Following his time under the hood, Yates moved into a team ownership role and fielded the iconic No. 28 Texaco/Havoline car driven by the late Davey Allison and also the No. 88 Ford that Hall of Famer Dale Jarrett drove to the 1999 Cup championship. Allison produced Yates’ first win as an owner in 1989 at Talladega Superspeedway and Jarrett secured the beloved owner his last Cup trophy in 2005, also at Talladega.
Ernie Irvan, Hall of Famer Ricky Rudd and Elliott Sadler also won premier series races driving for Yates, who collected 57 Cup trophies as an owner including three Daytona 500 wins earned by Davey Allison (1992) and Jarrett (1996 and 2000).
His inclusion in the Hall of Fame seems a proper and fitting way to wrap up and recognize decades of hard work and high expectation. What a career Robert Yates made.
“I’d say my dad felt very blessed to be involved in the sport of NASCAR and the time he was involved really left itself to opportunities,’’ Doug Yates reflected. “When he started at Holman-Moody in the late 1960s that was the best school for an engine builder — to be there working alongside Waddell Wilson and all the other greats, building engines for the Wood Brothers and Junior Johnson and the famed Ford drivers of the time.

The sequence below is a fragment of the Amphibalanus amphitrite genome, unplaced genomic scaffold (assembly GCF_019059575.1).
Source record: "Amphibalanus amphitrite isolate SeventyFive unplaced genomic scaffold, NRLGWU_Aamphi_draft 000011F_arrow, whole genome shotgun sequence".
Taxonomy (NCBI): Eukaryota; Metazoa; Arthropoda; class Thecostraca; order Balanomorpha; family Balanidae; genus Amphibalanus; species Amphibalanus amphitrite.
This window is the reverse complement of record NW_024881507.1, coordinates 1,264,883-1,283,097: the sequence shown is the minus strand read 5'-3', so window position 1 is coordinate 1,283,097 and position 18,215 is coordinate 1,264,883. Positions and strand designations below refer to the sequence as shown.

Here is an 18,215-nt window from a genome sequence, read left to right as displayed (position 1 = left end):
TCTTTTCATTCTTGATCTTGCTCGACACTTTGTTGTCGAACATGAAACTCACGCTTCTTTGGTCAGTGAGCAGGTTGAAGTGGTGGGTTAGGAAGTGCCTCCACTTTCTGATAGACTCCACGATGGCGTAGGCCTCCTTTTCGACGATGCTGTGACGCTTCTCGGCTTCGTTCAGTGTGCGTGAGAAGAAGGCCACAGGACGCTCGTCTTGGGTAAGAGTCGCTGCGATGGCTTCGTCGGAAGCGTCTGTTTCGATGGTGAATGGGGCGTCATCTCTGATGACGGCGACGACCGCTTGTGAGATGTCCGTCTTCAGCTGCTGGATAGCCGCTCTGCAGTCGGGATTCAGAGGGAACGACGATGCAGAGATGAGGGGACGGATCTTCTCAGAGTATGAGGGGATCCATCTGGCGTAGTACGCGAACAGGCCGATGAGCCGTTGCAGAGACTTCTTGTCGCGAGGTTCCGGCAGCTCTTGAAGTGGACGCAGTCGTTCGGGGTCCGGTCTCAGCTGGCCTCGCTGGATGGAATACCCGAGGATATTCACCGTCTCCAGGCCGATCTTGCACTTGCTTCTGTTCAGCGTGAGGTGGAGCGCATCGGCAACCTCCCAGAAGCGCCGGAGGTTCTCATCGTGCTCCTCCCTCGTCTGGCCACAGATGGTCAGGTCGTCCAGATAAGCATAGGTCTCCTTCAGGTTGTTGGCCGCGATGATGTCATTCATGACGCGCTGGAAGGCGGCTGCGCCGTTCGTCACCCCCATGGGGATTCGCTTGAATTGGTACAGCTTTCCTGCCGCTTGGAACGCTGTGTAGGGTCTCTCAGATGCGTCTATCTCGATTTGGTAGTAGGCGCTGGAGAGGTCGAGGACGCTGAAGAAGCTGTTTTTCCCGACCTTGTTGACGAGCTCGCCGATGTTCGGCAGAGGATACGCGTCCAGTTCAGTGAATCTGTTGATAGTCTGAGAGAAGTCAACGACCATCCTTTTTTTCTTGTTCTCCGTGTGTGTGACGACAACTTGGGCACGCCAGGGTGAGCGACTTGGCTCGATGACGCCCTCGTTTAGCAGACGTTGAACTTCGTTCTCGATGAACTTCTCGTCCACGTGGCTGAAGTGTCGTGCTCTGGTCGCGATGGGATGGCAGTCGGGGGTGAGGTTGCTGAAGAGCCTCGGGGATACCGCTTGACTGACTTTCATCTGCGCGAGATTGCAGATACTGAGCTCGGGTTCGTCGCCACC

“Then to go and work for Junior Johnson who was one of his heroes.”
Doug Yates, 50, who carried on the family’s engine business with high regard – he was named NASCAR’s 2011 Engine Builder of the Year — recalled those early days recognizing his dad’s work ethic was comprised of equal parts high expectation and devotion.
“Back then you just worked 24-7, you didn’t have a lot of resources,’’ Doug said. “During the day, my dad would do the machine work on the engines to get them ready to assemble at night, and he said one night he was in there working, and he was about out of energy, and Junior [Johnson] came through there, patted him on the back and gave him a pep talk and said, ‘We’re going to win this race this weekend.’
“And dad said it just felt like it gave him so much motivation to keep going. One of the great influences in his life was how Junior Johnson was a leader and a hero. That was a great experience for him.”
And Yates soon would be regarded a leader and hero to others — as it turned out not only for his work on race cars but for his strength away from the garage fighting cancer.
Those who worked closely with Yates recognized and fully appreciated his mechanical talent and that led to more opportunity for the Charlotte native.